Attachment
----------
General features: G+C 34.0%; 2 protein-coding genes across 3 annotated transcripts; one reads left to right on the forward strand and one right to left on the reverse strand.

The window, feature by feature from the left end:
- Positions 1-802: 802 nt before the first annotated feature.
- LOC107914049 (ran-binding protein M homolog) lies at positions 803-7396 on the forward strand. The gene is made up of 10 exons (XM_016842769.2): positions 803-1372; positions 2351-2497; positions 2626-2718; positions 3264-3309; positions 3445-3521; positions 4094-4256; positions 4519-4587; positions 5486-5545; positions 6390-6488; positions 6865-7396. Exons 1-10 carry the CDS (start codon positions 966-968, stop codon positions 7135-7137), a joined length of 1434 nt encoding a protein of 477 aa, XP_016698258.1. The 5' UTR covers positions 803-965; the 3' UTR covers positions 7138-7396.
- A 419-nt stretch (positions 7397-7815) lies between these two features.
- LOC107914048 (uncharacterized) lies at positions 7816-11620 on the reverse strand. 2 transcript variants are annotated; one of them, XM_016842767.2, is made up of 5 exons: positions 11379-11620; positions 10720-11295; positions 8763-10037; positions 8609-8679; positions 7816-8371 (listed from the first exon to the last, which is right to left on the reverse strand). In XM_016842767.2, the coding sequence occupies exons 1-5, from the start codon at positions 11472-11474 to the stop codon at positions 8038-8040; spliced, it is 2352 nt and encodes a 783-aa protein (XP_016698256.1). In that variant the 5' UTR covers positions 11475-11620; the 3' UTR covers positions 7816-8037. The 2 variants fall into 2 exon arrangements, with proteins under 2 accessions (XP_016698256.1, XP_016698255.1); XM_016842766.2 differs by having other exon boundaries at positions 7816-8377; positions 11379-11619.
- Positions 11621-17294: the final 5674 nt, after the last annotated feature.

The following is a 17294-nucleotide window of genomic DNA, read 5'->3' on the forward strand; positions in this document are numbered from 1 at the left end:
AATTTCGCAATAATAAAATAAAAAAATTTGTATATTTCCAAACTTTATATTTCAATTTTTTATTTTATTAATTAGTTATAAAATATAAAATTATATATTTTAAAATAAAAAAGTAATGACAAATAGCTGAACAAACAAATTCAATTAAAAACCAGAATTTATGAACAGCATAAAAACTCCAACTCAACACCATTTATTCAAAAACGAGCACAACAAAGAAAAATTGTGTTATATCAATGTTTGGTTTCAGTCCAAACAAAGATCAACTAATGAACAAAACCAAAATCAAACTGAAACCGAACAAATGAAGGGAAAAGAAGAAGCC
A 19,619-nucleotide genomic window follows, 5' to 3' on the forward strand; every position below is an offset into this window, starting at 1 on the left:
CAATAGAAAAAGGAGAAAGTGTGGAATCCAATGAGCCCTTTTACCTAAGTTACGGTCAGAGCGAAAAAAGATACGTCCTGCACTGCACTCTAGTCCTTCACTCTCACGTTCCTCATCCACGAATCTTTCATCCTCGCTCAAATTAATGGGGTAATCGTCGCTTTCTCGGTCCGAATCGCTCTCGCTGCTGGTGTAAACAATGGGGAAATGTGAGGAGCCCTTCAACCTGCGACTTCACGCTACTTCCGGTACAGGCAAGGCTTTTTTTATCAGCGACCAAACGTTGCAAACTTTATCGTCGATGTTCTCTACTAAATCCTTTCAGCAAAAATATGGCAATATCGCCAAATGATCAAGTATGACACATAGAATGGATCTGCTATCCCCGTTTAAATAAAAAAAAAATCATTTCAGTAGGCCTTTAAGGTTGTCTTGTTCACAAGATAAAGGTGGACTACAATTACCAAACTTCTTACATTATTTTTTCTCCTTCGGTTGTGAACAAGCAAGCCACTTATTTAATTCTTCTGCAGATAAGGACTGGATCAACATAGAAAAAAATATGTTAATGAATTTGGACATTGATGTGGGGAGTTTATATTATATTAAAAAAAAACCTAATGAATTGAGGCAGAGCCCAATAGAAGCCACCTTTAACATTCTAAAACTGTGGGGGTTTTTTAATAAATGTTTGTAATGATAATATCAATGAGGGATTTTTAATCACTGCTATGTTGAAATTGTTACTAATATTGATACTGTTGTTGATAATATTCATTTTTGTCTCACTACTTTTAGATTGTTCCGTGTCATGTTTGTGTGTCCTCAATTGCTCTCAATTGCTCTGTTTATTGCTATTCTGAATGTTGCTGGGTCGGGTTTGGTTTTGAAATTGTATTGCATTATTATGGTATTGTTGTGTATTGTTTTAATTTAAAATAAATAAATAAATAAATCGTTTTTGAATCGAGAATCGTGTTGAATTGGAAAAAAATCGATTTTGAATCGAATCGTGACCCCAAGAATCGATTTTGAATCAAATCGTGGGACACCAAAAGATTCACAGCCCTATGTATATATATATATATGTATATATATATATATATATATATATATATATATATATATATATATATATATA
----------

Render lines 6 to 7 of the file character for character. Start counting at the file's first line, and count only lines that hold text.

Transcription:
- LOC107914048 (uncharacterized) lies at positions 7816-11620 on the reverse strand. 2 transcript variants are annotated; one of them, XM_016842767.2, is made up of 5 exons: positions 11379-11620; positions 10720-11295; positions 8763-10037; positions 8609-8679; positions 7816-8371 (listed from the first exon to the last, which is right to left on the reverse strand). In XM_016842767.2, the coding sequence occupies exons 1-5, from the start codon at positions 11472-11474 to the stop codon at positions 8038-8040; spliced, it is 2352 nt and encodes a 783-aa protein (XP_016698256.1). In that variant the 5' UTR covers positions 11475-11620; the 3' UTR covers positions 7816-8037. The 2 variants fall into 2 exon arrangements, with proteins under 2 accessions (XP_016698256.1, XP_016698255.1); XM_016842766.2 differs by having other exon boundaries at positions 7816-8377; positions 11379-11619.
- Positions 11621-17294: the final 5674 nt, after the last annotated feature.